USAMARINE Web Group - Captains' Corner Boatbuilding Tips

Swim Platform Repair

Damaged Swim Platform - 37' Sea Ray

This project outlines a repair on a damaged swim platform.  Several of the techniques used will also apply to other repairs involving fiberglass skin removal and replacement.

In this case the boat was improperly tied and allowed to butt into a concrete sea wall for several days before the owner discovered the mistake.

Using a standard Melamine shelf from a home improvement center and a strip of PVC Foam Board, a simple mold was prepared.  The curve was traced from the swim platform using an 1/8' thick batten and the PVC strip was then hot glued into place.

PVA release film was applied with a spray gun at 90 psi and allowed to cure for 2 hours in the sun.

Layup was done with 1/16" of white polyester gelcoat, 2 courses of 3/4 oz. mat followed with 2 courses of 8 oz. fabric, and finished with 2 more courses of 3/4 oz. mat. The polyester resin was catalyzed for a medium to slow kick.

The mold and layup was then vacuum bagged at 20" hg for the entirety of the initial cure.  (About 2 1/2 hours)  Both PeelPly and breather cloth were used

The part is now ready for removal from the mold.

After marking the outline of the part on the swim platform, the damaged and delaminated section of the skin was removed from the swim platform.  Notice that the original skin, laminated to ply wood and Baltek, readily pealed away without even pulling any wood fiber in most areas.  A case in point that polyester resin is a poor choice for composite cores over wood.

After allowing the wood to dry thoroughly, it is primed with straight epoxy, allowed to tack up, and then heavily buttered with epoxy thickened with cabosil and milled fiberglass.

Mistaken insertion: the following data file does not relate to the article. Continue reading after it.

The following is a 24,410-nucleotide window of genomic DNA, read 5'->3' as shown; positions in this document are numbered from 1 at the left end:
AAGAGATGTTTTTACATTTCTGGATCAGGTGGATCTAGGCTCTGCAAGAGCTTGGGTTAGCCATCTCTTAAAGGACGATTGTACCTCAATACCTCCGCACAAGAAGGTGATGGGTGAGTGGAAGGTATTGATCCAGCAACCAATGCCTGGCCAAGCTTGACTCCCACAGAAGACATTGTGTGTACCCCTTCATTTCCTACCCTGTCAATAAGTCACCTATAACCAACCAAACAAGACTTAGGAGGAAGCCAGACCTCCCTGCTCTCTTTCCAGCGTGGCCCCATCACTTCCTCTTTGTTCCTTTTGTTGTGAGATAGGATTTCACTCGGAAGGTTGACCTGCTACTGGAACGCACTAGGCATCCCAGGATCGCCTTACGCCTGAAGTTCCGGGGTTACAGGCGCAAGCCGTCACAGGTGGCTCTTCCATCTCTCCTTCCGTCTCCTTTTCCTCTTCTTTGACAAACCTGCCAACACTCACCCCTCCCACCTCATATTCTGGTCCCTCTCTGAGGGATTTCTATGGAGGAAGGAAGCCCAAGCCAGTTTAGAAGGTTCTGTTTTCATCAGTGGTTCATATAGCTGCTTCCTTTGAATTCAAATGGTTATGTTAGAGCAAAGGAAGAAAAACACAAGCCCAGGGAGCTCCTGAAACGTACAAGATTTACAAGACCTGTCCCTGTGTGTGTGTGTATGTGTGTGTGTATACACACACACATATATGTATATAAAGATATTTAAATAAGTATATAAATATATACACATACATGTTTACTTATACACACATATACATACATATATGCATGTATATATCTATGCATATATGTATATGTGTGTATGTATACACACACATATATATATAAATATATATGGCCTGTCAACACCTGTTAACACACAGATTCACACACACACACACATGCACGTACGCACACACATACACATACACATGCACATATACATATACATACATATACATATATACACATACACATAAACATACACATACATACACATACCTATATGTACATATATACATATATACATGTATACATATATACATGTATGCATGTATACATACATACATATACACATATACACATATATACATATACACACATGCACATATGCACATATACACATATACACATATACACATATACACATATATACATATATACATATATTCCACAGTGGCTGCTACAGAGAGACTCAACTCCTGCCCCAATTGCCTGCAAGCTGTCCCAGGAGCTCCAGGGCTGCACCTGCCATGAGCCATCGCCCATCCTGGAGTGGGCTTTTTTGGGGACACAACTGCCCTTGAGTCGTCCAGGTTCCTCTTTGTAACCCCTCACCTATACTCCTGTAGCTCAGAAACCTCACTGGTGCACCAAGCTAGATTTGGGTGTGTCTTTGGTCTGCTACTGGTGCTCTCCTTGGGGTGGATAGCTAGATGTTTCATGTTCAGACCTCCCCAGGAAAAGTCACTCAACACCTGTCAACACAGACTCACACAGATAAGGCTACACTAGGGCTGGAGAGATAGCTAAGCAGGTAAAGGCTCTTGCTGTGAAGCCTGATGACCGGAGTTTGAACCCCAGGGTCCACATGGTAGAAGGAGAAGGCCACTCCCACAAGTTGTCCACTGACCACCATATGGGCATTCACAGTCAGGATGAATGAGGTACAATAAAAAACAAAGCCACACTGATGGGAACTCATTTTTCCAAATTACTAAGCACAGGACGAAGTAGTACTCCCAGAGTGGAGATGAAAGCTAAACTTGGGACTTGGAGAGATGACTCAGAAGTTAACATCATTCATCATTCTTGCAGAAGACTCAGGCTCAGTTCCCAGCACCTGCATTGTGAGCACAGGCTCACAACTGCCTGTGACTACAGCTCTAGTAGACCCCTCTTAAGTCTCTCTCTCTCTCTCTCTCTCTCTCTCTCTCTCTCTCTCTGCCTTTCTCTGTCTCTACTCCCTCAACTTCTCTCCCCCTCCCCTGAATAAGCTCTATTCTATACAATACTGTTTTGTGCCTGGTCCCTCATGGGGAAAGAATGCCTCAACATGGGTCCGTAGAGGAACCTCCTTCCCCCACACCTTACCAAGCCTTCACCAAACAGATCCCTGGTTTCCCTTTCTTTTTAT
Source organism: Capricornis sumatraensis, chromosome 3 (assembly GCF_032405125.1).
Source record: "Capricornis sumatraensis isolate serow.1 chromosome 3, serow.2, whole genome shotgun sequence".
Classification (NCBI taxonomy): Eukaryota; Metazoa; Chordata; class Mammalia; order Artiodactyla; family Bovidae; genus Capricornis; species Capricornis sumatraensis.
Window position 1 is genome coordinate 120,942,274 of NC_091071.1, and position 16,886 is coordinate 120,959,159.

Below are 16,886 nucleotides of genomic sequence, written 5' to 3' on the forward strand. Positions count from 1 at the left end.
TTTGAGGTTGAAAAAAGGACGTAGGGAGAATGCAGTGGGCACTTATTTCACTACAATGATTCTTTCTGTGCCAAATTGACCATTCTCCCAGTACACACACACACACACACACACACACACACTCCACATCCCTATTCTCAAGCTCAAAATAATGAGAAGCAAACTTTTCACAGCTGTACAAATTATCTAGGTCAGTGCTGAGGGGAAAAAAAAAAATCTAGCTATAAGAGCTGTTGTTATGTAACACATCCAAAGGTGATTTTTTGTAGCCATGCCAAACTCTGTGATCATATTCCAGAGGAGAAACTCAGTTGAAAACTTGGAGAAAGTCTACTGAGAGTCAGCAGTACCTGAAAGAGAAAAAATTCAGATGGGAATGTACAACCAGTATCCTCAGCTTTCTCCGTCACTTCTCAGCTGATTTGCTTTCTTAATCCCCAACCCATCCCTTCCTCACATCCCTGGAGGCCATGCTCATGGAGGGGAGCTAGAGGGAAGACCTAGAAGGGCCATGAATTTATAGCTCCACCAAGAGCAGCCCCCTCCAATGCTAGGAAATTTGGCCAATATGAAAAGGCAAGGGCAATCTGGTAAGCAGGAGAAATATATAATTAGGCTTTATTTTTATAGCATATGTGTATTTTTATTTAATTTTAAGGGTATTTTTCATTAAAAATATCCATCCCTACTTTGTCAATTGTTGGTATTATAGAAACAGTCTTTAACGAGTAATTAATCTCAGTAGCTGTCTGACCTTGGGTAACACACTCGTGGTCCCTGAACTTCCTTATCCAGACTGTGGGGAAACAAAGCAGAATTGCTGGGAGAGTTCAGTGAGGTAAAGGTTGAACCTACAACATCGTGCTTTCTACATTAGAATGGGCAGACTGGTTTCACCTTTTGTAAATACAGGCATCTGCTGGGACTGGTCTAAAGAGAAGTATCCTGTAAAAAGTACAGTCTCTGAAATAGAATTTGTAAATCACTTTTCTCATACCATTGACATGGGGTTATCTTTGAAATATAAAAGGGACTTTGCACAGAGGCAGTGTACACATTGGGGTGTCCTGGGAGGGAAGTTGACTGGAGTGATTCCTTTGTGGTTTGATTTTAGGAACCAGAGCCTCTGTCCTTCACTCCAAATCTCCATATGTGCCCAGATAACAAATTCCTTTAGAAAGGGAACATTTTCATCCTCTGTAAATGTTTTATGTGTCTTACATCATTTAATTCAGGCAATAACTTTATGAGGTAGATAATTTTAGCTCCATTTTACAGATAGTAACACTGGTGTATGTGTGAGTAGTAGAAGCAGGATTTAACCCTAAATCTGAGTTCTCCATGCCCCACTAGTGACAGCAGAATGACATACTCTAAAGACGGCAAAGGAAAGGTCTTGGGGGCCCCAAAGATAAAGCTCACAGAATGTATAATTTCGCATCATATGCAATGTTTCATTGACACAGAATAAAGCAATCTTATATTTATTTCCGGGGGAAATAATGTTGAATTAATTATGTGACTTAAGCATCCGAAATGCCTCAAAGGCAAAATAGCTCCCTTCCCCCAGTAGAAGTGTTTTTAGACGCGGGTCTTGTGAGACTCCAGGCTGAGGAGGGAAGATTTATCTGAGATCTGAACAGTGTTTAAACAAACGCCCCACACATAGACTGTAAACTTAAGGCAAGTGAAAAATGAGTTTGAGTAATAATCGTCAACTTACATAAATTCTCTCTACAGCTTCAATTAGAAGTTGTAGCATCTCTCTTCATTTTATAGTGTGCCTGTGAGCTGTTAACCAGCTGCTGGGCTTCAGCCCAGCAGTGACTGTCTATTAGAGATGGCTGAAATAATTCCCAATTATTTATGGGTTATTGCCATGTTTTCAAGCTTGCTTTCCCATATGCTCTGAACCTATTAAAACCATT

Likewise, the repair part is primed and buttered.  Between the two mating surfaces there is an excess of epoxy so that a void free bonding will take place.

The excess epoxy is squeezed out by using a roller and then clamping pressure.  A 2x4 is used to spread the pressure across the center and near the edge.  Shims were used to equalize and level the joining edges.

After the epoxy cured over night, the joint seam was under cut by about 1/8" and feathered back on either side by an inch.  Using polyester gelcoat, the joint is floated out and sanded fair after the cure.

Next, two coats of matching polyester gelcoat were applied to the clean and sanded swim platform.  The edges were sanded through 600 grit wet paper and buffed.  A border was then taped out and a coat of gelcoat with non-skid was rolled on.  The tape was pulled almost immediately so that the raised edge of the non-skid would be allowed to soften into the border.

If you are painting rather than gelcoating, here's an alternative to adding the non-skid directly to the paint :  Lay down a very wet coat of paint, immediately sift on a layer of non-skid, completely covering the paint.  After the paint has cured, sweep away the loose excess non-skid and apply a thin second coat of paint  This will seal the non-skid in and yield a uniform surface that is not so abrasive and will be easier to clean.

Some minor damage at the point of attachment was remedied by grinding down a bit and building a layer of reinforced epoxy over the area.  Since polyester gelcoat will not bond to the epoxy, a bonding layer of Duratec Surfacing Primer was applied prior to the gelcoat.

The area of damage below and any remaining voids were filled in with reinforced epoxy, faired, coated with Duretec, and gelcoated to match.

In all the repair took a little over 17 hours labor time and was completed within three working days.

Have fun! Feel free to download and print this drawing, but please don't use it on a website without linking it to USAMARINE.   It's part of our upcoming revisions and is sort of a preview, (for the gang here at the boatbuilding bulletin board), of some tips and techniques that I'm assembling for use in the Captains' Corner Projects area.

Capt Patrick McCrary

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